We’re having a rainy few days here in Austin. After living here for going on six years, the last three of them during increasingly drastic drought conditions, my relationship to water and rain has changed significantly. When I travel, I’m hyper-aware of ponds, creeks, and puddles. Rain can wake me up in the night.
Which is why this story by Paolo Bacigalupi, author of The Windup Girl and the YA best seller Shipbreaker, chills me every time I read it. Bacigalupi writes stories about post-oil, post-environmental-collapse futures. The Tamarisk Hunter imagines a drought-torn West in which California has laid claim to all the water rights on the West Coast, leaving the rest of the region desiccated and empty.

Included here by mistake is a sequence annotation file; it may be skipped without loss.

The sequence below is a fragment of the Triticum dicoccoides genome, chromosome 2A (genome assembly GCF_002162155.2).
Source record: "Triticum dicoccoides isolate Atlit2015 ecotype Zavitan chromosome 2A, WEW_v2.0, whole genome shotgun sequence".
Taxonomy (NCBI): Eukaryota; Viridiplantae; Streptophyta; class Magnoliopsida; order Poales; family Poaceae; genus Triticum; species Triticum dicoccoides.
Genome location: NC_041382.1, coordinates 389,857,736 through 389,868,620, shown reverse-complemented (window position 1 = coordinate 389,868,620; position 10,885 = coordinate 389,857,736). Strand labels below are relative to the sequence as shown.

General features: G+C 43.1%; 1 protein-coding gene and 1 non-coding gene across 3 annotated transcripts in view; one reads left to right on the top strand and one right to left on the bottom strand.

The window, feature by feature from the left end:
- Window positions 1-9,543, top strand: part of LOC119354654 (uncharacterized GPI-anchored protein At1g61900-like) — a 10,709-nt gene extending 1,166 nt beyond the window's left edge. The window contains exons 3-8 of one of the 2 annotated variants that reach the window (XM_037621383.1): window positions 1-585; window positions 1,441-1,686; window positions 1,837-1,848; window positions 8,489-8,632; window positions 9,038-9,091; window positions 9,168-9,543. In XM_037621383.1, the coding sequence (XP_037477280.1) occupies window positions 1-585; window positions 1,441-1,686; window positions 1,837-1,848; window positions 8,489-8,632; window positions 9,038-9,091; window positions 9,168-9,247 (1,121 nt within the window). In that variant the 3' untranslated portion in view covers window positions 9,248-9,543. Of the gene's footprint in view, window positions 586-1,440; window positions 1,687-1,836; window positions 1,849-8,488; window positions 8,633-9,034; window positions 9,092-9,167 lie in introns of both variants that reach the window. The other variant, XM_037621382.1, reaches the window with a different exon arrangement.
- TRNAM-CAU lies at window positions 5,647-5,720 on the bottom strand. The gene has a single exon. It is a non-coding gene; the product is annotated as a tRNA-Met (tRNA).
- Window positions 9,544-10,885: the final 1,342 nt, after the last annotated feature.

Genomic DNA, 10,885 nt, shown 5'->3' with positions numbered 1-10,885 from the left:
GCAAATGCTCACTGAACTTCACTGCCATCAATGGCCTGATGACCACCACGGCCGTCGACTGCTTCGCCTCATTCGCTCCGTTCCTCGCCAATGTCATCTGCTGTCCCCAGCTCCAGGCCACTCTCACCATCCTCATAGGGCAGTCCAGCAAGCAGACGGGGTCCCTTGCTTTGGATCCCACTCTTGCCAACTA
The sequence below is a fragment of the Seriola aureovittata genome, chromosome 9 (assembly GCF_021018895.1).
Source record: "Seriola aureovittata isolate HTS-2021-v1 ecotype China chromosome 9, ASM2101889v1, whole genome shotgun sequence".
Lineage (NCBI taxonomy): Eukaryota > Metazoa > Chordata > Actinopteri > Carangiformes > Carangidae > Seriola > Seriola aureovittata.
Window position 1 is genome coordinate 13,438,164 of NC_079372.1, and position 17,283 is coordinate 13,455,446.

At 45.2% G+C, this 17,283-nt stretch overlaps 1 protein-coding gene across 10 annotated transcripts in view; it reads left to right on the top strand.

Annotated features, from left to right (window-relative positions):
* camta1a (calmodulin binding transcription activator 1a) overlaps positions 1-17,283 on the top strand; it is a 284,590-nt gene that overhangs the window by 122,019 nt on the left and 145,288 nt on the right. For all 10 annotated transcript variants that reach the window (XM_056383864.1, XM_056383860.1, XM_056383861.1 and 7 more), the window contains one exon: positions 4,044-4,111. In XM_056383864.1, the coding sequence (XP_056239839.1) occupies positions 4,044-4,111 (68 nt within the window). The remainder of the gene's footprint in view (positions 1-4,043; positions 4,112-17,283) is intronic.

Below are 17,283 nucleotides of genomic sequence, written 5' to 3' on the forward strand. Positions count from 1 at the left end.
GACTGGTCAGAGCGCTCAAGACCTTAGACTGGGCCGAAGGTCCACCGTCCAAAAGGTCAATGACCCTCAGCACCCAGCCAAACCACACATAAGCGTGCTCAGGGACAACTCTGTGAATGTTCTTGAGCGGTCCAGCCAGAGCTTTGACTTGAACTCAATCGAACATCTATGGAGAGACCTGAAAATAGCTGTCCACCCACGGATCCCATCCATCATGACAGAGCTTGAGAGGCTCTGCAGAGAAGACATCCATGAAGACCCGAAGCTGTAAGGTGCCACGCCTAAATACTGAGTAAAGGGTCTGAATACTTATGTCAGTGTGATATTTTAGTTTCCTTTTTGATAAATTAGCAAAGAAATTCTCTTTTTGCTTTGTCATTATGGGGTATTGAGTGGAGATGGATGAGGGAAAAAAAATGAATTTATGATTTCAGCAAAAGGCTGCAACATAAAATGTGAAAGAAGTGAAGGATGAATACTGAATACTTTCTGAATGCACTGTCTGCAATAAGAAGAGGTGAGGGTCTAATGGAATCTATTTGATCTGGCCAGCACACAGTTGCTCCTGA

At first, when California started winning its water lawsuits and shutting off cities, the displaced people just followed the water — right to California. It took a little while before the bureaucrats realized what was going on, but finally someone with a sharp pencil did the math and realized that taking in people along with their water didn’t solve a water shortage. So the immigration fences went up.